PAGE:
"So when you step into the ring against him up in Liverpool, and there you've got the Olympic champion up against you, what sort of mindset do you have to have going up against him?"
"Well, I have to be realistic and remember that the Olympic games that he won was 12 years ago. And that he's 40 years old now, so -- the truth is, Audley Harrison on paper is past his best. But the mindset that I have to have is that I'm fighting the best possible Audley Harrison. Which is probably someone, mid-2000s, somebody who fought Danny Williams and took him apart. That's the mindset I've got in training. On the night, I've got to be switched on 100%. As they said, they don't give away Olympic medals."
"I've commentated on Audley, you know, many times, and he can be two different fighters, can't he? If he fancies the fight, as against Danny Williams, then the guy's a handful."
"Of course he is. That's why I've said in the build-up to this fight, if he's on ball, Audley Harrison, he's dangerous for any heavyweight in the world. Because he can obviously punch, and he's a tall southpaw, and he's got the pedigree which won him the Olympic gold medal. So I'll be going in there definitely respectful of him, but I won't be showing him too much respect. Because at the end of the day, I'm coming through, and I feel like I'm coming through like a freight train who can take anyone out. And if he gets in my way, then I'm just gonna get him out of the way. That's the mentality I've got to have. I can't let Audley Harrison stand in my way of moving on to bigger and better things in boxing."
"What's the key in the fight? Obviously you're the bigger man, but do you think you're the heavier handed as well?"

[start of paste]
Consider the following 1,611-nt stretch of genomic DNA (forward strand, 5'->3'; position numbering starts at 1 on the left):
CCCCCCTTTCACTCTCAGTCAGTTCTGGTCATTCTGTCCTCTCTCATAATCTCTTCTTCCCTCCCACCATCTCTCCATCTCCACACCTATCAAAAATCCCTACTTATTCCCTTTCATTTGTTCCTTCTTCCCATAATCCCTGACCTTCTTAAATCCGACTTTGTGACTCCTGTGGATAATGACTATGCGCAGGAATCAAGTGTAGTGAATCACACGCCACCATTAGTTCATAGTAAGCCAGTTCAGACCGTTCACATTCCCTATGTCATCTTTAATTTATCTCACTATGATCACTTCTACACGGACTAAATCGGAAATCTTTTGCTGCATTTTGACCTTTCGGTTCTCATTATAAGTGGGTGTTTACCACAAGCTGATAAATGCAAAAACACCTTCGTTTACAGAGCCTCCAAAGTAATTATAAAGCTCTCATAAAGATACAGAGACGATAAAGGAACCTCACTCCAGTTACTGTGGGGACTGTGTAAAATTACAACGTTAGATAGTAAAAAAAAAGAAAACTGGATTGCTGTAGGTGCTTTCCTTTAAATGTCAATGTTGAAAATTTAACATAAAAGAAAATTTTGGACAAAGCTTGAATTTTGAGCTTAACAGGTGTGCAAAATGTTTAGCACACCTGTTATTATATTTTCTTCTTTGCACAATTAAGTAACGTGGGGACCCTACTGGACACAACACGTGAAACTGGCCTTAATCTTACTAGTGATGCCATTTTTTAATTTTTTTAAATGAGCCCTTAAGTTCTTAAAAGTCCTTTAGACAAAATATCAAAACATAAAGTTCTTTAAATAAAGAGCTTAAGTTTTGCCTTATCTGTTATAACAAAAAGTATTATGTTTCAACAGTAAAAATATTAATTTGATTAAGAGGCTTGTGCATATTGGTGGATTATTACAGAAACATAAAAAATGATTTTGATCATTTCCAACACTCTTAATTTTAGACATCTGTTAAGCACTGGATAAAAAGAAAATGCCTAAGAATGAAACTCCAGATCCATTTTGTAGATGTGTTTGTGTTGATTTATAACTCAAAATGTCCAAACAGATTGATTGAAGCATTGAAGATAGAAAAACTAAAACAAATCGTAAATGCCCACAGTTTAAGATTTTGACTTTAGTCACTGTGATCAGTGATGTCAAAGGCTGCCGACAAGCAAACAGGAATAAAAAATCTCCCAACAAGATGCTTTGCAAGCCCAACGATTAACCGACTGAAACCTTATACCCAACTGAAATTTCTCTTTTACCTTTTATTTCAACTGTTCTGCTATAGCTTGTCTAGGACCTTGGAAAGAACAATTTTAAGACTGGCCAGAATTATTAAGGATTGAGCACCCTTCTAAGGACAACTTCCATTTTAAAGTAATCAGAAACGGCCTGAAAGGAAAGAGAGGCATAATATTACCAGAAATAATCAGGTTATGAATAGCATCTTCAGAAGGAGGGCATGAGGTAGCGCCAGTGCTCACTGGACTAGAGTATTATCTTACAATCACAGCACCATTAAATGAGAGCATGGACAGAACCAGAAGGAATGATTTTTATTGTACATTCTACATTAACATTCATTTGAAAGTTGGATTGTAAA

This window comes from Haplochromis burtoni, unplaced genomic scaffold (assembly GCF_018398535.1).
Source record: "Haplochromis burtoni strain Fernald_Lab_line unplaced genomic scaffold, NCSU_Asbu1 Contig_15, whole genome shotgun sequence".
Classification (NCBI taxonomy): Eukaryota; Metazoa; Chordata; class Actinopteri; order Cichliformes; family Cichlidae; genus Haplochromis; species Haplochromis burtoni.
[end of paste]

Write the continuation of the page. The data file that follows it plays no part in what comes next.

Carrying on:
"I think I am heavier handed than him. Audley's a good counter puncher, and he's got a good defense. I'm younger. I feel like I'll be fitter and fresher, and I want to set a pace which Audley isn't gonna like. Audley likes to fight at his own pace. I don't know whether he's had anyone in front of him who sets the pace like me. And I'm not talking about throwing a million punches. I'm talking about constantly being on him. It's a different type of pressure from what you'd see from a usual pressure fighter. There's a few key things in the fight. It's who can set the jab, and things like that. But we're working on it in the gym. I'm confident if I see an opening and land a solid shot, then I can capitalize on it and close the show. But it may take longer than it would with a conventional fighter, because Audley, as I said, because of his negativity and the way he fights, it means he's a good defensive boxer. So I might have to wait a little bit longer to find an opening. At the same time, be switched on 100% myself, because he can make you miss and make you pay."
"Tickets racing out as well, Liverpool expects."
"Yeah, tickets are flying out. I mean, it's heading toward a sellout even at this early stage, and that's just testament to how enthusiastic the people of Liverpool are with boxing. And it's a big fight because I'm obviously the heavyweight coming out of the city, who's doing well, and the first British heavyweight champion from the city. And Audley Harrison's the household name, and a bit of -- a bit of the villain, isn't he, in boxing? A lot of people want to see him get beaten, but he's still got his own group of hardcore fans as well, Audley. So it's selling well. And it's gonna be a sellout on the night, I think, and the atmosphere is gonna be electric."